No great surprise in the findings of a report entitled “More Habitat Means More Fish.”
Still, it lends strong evidence to the argument that investing in our nation’s coastal areas and estuaries leads to healthy habitat and robust fisheries, which positively impact local communities and economies dependent on recreational and commercial fishing.
Released by Restore America’s Estuaries and the American Sportfishing Association, the report includes the following:
- More than 75 percent of our nation’s catch of commercial fish and 80-90 percent of the catch of recreational fish depend on key estuary habitat at some point in their lifecycle.
- Fish populations can respond quickly to habitat improvement and the impact will endure. Rebounds in fish populations can occur within months and persist for years.
- In San Francisco Bay, restored salt marshes have improved 41 fish species including steelhead trout, Pacific herring, green sturgeon and Chinook salmon.
- Since 2000, in Massachusetts and New York, herring, shad and sturgeon have doubled and tripled in population due to habitat restoration projects. Just two years after a single culvert was repaired, connecting Bride Brook to Long Island Sound, the herring population more than tripled from 75,000 to 287,000.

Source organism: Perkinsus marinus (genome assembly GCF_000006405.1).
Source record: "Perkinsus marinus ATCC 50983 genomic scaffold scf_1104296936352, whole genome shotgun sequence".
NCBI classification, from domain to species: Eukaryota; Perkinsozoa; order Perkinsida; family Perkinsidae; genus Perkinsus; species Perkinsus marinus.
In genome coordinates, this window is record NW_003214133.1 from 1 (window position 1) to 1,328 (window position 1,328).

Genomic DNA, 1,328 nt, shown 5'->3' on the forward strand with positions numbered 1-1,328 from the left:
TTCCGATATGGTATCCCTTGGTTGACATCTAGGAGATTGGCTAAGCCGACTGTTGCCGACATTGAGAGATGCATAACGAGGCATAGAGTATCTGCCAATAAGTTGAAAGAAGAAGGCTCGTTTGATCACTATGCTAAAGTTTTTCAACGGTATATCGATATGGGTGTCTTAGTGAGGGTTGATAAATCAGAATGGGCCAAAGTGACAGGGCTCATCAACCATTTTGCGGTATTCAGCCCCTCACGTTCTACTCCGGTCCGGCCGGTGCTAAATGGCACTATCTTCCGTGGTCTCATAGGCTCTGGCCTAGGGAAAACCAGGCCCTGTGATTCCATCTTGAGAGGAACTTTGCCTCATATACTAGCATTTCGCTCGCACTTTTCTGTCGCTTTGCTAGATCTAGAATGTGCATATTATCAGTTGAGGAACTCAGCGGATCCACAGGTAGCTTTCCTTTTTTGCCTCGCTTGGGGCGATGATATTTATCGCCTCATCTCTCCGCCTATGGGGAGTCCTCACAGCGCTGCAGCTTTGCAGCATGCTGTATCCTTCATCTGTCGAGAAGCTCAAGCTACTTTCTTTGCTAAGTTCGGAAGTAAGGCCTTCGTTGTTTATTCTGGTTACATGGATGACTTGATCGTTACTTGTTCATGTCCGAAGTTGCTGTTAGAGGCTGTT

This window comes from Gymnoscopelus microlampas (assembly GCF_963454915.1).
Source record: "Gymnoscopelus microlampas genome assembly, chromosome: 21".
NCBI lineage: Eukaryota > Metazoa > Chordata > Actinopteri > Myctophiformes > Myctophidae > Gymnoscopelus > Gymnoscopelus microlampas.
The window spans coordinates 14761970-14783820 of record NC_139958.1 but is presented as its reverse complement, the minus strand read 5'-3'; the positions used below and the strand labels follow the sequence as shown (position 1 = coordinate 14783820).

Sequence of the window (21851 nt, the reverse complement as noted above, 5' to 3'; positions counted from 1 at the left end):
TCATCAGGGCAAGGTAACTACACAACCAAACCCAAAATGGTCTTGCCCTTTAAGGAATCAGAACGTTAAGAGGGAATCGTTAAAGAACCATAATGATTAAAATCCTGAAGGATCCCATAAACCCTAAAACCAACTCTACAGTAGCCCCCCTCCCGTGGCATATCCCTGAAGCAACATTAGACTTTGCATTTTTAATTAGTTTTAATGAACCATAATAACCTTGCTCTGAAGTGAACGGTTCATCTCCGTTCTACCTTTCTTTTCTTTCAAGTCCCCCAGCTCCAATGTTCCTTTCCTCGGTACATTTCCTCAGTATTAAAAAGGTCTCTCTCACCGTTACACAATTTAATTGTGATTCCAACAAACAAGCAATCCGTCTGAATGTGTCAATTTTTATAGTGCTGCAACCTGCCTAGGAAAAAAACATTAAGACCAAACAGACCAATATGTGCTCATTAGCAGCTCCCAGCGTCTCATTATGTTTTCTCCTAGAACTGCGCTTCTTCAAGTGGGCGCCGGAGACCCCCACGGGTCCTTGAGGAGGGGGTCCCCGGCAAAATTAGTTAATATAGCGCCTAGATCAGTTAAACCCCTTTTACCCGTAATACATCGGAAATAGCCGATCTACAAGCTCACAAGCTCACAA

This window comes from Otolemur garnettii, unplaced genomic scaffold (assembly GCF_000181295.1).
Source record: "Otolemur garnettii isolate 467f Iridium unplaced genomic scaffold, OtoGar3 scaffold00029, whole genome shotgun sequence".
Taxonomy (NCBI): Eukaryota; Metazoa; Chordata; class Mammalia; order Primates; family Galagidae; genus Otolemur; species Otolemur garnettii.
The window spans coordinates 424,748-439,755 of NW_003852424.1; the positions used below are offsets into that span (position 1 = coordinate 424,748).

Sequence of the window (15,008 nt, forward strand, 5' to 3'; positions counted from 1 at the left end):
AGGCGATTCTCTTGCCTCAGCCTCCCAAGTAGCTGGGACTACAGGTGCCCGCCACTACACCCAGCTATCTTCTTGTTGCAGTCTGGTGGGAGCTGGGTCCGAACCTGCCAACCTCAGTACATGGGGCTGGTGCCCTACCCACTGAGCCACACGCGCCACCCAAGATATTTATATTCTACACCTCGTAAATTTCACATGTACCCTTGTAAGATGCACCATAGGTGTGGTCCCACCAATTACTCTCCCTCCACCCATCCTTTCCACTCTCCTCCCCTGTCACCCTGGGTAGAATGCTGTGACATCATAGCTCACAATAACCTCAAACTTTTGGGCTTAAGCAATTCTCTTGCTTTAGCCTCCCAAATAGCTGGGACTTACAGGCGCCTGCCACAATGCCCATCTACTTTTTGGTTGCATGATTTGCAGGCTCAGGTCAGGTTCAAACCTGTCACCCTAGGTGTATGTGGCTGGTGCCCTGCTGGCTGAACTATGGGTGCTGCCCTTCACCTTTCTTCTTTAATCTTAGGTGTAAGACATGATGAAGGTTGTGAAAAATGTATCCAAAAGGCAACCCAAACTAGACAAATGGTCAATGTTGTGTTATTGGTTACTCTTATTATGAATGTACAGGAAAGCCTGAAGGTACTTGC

- An oyster reef restoration project in Alabama increased populations of several economically important species, including blue crab, red drum, spotted seatrout, and flounder.
“Investing in coastal and estuarine habitat restoration is essential not only for the long-term future of our fisheries but also because it helps support economies and communities through the recreational and commercial fishing industries,” said Jeff Benoit, president and CEO of Restore America’s Estuaries. “In order to have fish, we have to have healthy habitat. If we want more fish, we need healthier habitat.”
American Sportfishing Association President and CEO Mike Nussman noted, “As an industry, we are keenly aware of the impact that sportfishing has on our nation’s habitat restoration efforts. In many ways, America’s anglers are the nation’s most powerful force for conserving our nation’s fisheries and waters, investing more than $1 billion dollars each year in fisheries management and conservation through taxes on fishing equipment and state fishing license sales.”
Go here to see the full report.